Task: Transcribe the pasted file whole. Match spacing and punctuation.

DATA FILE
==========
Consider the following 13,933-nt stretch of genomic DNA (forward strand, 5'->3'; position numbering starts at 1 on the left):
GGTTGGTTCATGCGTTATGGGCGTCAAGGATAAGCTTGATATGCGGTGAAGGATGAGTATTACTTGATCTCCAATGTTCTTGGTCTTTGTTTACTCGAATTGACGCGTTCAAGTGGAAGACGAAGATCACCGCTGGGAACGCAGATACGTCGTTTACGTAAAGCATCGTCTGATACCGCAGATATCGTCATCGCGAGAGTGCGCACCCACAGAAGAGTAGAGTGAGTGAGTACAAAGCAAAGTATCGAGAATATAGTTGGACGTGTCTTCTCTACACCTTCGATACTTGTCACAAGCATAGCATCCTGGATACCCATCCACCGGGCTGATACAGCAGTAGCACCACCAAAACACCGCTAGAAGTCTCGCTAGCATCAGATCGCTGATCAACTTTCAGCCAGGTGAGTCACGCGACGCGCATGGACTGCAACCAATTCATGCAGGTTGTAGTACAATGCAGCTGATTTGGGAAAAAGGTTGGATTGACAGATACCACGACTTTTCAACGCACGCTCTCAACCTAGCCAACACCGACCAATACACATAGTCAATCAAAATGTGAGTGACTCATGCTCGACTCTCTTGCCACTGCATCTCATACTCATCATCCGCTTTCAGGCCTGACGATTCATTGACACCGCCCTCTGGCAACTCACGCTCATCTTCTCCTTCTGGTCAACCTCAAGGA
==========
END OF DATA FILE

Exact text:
Consider the following 13,933-nt stretch of genomic DNA (forward strand, 5'->3'; position numbering starts at 1 on the left):
GGTTGGTTCATGCGTTATGGGCGTCAAGGATAAGCTTGATATGCGGTGAAGGATGAGTATTACTTGATCTCCAATGTTCTTGGTCTTTGTTTACTCGAATTGACGCGTTCAAGTGGAAGACGAAGATCACCGCTGGGAACGCAGATACGTCGTTTACGTAAAGCATCGTCTGATACCGCAGATATCGTCATCGCGAGAGTGCGCACCCACAGAAGAGTAGAGTGAGTGAGTACAAAGCAAAGTATCGAGAATATAGTTGGACGTGTCTTCTCTACACCTTCGATACTTGTCACAAGCATAGCATCCTGGATACCCATCCACCGGGCTGATACAGCAGTAGCACCACCAAAACACCGCTAGAAGTCTCGCTAGCATCAGATCGCTGATCAACTTTCAGCCAGGTGAGTCACGCGACGCGCATGGACTGCAACCAATTCATGCAGGTTGTAGTACAATGCAGCTGATTTGGGAAAAAGGTTGGATTGACAGATACCACGACTTTTCAACGCACGCTCTCAACCTAGCCAACACCGACCAATACACATAGTCAATCAAAATGTGAGTGACTCATGCTCGACTCTCTTGCCACTGCATCTCATACTCATCATCCGCTTTCAGGCCTGACGATTCATTGACACCGCCCTCTGGCAACTCACGCTCATCTTCTCCTTCTGGTCAACCTCAAGGA